Lloyds share sale cuts government stake to 21%
The government has sold more shares in Lloyds, raising about £586m and taking its stake in the bank to below 21%.
The government originally owned a 41% stake after ploughing £20bn into the bank during the 2008 financial crisis.
It started selling Lloyds shares in 2013, and the latest sale means it has now raised more than £8bn.
Last weekend, David Cameron said the Conservatives would offer up to £4bn of Lloyds shares to private investors if he won the general election.
The prime minister said it would "help us recover billions more to pay down the national debt". The Labour party said the Tories had announced the plans several times before.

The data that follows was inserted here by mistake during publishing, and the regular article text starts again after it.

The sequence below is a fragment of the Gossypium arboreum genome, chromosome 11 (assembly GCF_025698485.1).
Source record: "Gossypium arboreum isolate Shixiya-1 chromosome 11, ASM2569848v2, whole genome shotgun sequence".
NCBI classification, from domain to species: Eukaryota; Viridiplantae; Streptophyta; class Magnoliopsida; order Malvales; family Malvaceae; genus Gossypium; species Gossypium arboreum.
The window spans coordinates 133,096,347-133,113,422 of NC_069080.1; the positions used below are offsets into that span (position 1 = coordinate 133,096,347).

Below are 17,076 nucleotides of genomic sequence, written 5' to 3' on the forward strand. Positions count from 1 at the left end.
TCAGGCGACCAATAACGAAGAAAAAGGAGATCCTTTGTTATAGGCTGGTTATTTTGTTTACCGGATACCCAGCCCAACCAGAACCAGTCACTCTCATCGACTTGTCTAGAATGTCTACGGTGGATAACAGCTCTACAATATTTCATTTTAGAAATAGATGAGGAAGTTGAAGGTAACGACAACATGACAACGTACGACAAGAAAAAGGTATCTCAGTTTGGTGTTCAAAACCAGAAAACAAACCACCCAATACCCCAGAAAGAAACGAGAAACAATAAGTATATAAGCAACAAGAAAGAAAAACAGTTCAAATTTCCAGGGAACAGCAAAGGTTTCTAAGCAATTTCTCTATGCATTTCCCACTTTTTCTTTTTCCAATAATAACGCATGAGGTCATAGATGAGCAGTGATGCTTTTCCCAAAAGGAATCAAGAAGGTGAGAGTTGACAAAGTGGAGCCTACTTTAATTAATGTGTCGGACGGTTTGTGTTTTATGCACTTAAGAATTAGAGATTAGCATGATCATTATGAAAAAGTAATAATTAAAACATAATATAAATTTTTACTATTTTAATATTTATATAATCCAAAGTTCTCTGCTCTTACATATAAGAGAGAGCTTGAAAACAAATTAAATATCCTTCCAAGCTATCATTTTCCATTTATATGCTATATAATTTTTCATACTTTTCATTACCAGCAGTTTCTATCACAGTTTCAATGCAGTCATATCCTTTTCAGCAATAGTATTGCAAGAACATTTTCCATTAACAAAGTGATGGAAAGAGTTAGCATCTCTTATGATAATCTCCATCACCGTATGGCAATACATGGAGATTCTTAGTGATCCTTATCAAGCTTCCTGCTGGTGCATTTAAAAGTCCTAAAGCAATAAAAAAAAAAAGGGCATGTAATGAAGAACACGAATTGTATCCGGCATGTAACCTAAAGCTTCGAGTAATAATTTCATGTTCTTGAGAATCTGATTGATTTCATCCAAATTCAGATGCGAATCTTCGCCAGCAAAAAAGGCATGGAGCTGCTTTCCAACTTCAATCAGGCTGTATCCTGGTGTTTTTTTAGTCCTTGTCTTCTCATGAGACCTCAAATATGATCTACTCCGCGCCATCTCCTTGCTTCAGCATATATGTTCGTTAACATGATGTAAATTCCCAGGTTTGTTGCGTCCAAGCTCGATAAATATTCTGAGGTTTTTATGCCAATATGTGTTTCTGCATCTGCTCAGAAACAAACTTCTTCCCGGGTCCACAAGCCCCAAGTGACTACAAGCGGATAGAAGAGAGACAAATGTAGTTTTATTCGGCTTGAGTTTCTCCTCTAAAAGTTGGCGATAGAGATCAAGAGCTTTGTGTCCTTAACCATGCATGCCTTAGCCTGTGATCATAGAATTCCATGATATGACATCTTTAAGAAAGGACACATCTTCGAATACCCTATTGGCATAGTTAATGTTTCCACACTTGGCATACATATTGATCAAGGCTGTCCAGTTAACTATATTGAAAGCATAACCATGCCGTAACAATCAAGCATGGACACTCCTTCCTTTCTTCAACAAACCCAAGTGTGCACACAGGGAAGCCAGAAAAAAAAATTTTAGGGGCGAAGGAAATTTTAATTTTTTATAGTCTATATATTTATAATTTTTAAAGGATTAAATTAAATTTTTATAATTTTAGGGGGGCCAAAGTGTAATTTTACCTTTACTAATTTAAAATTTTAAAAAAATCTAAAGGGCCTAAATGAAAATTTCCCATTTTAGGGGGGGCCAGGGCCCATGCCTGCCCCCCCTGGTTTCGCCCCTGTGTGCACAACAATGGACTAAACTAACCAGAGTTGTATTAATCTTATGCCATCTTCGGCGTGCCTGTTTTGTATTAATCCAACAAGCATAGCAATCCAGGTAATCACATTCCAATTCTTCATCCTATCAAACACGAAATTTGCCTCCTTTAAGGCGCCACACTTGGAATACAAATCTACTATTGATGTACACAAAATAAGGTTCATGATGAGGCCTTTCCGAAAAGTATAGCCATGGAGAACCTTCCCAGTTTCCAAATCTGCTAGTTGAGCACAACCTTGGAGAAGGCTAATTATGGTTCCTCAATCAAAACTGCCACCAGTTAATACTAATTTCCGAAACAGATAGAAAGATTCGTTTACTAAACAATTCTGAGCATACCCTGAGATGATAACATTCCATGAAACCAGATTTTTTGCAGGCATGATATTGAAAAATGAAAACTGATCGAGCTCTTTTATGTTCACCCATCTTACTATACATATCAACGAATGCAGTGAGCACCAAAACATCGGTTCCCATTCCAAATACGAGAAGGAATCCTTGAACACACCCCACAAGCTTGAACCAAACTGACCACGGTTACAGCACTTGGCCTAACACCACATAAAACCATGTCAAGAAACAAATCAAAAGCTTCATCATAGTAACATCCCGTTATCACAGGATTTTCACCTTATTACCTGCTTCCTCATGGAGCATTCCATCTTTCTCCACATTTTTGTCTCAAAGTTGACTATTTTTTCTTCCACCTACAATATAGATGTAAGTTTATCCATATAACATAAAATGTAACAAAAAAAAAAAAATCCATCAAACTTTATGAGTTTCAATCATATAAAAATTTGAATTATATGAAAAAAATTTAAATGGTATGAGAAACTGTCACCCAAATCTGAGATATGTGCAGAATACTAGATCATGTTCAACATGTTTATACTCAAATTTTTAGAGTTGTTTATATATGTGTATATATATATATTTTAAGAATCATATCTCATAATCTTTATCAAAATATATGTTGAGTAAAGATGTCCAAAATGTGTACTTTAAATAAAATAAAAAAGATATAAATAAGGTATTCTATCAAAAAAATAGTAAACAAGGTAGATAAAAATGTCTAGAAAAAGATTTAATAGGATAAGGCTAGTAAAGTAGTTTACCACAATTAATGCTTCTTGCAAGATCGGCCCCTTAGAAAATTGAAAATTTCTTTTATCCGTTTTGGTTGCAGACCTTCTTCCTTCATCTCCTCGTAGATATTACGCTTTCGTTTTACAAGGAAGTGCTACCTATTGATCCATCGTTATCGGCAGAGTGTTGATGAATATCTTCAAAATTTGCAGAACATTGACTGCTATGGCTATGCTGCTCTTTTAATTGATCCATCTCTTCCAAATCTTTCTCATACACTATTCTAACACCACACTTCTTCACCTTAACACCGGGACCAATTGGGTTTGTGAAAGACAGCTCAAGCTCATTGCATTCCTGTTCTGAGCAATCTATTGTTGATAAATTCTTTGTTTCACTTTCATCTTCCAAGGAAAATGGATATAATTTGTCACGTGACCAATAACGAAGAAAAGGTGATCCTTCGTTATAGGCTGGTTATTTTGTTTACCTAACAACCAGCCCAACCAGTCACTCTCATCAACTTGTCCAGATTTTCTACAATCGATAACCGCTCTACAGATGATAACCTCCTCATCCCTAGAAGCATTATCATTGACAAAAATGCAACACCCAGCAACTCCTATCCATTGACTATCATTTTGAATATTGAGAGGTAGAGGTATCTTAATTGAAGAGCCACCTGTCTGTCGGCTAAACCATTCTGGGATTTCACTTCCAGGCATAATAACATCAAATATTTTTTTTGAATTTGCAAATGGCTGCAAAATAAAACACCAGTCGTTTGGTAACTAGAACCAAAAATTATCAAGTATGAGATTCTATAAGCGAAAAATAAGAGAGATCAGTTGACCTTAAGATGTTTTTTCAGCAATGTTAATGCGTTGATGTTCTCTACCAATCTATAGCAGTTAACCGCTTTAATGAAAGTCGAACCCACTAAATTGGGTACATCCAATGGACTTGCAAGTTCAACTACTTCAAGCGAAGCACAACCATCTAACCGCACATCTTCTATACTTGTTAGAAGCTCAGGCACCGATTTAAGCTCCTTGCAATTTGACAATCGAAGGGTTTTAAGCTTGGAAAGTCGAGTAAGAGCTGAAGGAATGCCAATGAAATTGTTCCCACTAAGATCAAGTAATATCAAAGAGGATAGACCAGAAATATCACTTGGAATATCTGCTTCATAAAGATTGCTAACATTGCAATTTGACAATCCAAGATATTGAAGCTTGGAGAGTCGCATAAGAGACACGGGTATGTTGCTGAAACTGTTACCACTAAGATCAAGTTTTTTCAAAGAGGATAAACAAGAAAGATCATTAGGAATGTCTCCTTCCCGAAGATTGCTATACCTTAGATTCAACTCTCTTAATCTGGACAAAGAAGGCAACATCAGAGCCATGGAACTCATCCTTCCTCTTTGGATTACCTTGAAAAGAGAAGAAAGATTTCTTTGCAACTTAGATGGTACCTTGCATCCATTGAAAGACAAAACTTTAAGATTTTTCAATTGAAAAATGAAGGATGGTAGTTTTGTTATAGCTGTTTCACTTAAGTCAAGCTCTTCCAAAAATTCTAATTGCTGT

In the latest sale, the government sold 742 million shares which, at Thursday's closing price, would have raised £586m for the Treasury. The actual total may be slightly lower as the government would have sold its shares throughout the day, during which Lloyds shares rose steadily in the afternoon to hit a closing high of 78.99 pence.
The sale means the government's shareholding has been reduced by another 1%, and is now down to 20.95%.
"Today's announcement shows the further progress made in returning Lloyds Banking Group to full private ownership and enabling the taxpayer to get their money back," a statement from Lloyds said.
"This reflects the hard work undertaken over the last four years to transform the group into a simple, low-risk and customer-focused bank that is committed to helping Britain prosper."